LONGMONT, Colo. - Longmont firefighters and emergency responders have been busy this summer, dealing with a spike in heroin overdose cases.
"In the last six months or so, I would say we've seen a little bit of a surge," said firefighter Molly Meehan. It could be a little bit more of an availability of heroin. It might be different heroin, or mixed with something."
As part of the effort to help resuscitate patients, crews are administering a drug named Naloxone. The medication can be given through an IV or a nasal spray and can reverse the impact of an overdose. The drug is also used to help those dealing with a prescription drug overdose.
In 2013, the fire department used Naloxone 78 times. So far this year, they've handled 42 cases.
"We try to administer it just enough that they start breathing again," said Meehan.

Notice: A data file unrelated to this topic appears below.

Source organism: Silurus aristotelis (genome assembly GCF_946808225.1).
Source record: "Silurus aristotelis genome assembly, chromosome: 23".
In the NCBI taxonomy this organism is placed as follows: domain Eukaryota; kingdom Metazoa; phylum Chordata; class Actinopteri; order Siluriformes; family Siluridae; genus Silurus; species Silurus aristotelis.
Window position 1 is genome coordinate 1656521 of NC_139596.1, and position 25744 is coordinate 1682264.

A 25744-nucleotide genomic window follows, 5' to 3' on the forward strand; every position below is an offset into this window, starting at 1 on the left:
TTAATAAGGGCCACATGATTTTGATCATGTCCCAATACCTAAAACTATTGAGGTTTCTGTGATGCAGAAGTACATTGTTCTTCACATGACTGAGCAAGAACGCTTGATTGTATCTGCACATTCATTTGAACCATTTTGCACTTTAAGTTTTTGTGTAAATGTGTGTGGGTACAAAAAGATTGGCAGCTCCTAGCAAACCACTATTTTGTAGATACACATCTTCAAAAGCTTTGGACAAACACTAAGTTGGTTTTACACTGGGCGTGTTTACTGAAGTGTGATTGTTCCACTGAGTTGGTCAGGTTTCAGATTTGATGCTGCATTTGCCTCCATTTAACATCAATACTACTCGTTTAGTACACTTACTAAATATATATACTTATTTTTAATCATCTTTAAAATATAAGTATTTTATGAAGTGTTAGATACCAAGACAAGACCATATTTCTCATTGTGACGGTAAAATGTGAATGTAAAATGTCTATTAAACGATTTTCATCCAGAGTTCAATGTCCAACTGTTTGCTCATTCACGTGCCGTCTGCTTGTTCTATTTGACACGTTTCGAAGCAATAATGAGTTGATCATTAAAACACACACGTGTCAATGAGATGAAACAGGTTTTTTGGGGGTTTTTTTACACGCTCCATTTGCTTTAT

The last few weeks here have been puzzling as those on the front lines looking for explanations as to why there's been this most recent jump in heroin overdoses.
Adding to the challenge: the drug recipes appear to be changing.
"These heroin addicts will sometimes get used to a certain level and then they'll get a new batch, that'll be more potent. They'll use their same dosing and that will throw them over the edge in a respiratory distress situation," said Lt. John Weaver, Longmont Fire Department.